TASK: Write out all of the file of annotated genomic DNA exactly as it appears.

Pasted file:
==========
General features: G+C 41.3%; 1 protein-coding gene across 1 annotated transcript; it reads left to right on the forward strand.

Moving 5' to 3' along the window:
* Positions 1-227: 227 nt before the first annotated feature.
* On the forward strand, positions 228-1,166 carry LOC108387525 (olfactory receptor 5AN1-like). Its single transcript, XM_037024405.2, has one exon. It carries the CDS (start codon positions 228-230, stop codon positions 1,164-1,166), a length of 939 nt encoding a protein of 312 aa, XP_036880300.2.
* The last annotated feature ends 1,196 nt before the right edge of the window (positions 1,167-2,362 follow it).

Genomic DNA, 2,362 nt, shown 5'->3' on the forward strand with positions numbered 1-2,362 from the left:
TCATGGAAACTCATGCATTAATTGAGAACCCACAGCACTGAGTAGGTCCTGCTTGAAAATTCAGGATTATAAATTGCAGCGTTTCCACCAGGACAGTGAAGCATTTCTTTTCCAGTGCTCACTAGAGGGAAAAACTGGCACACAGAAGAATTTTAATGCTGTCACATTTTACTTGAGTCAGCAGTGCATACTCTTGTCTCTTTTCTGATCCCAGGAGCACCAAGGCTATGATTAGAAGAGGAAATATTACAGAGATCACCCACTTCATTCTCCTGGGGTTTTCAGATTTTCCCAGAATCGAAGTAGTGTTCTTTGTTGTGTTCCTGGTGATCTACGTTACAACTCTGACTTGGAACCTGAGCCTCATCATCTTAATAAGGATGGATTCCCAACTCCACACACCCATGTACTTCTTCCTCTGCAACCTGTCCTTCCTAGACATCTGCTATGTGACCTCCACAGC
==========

General features: G+C 41.3%; 1 protein-coding gene across 1 annotated transcript; it reads left to right on the forward strand.

Moving 5' to 3' along the window:
* Positions 1-227: 227 nt before the first annotated feature.
* On the forward strand, positions 228-1,166 carry LOC108387525 (olfactory receptor 5AN1-like). Its single transcript, XM_037024405.2, has one exon. It carries the CDS (start codon positions 228-230, stop codon positions 1,164-1,166), a length of 939 nt encoding a protein of 312 aa, XP_036880300.2.
* The last annotated feature ends 1,196 nt before the right edge of the window (positions 1,167-2,362 follow it).

Genomic DNA, 2,362 nt, shown 5'->3' on the forward strand with positions numbered 1-2,362 from the left:
TCATGGAAACTCATGCATTAATTGAGAACCCACAGCACTGAGTAGGTCCTGCTTGAAAATTCAGGATTATAAATTGCAGCGTTTCCACCAGGACAGTGAAGCATTTCTTTTCCAGTGCTCACTAGAGGGAAAAACTGGCACACAGAAGAATTTTAATGCTGTCACATTTTACTTGAGTCAGCAGTGCATACTCTTGTCTCTTTTCTGATCCCAGGAGCACCAAGGCTATGATTAGAAGAGGAAATATTACAGAGATCACCCACTTCATTCTCCTGGGGTTTTCAGATTTTCCCAGAATCGAAGTAGTGTTCTTTGTTGTGTTCCTGGTGATCTACGTTACAACTCTGACTTGGAACCTGAGCCTCATCATCTTAATAAGGATGGATTCCCAACTCCACACACCCATGTACTTCTTCCTCTGCAACCTGTCCTTCCTAGACATCTGCTATGTGACCTCCACAGC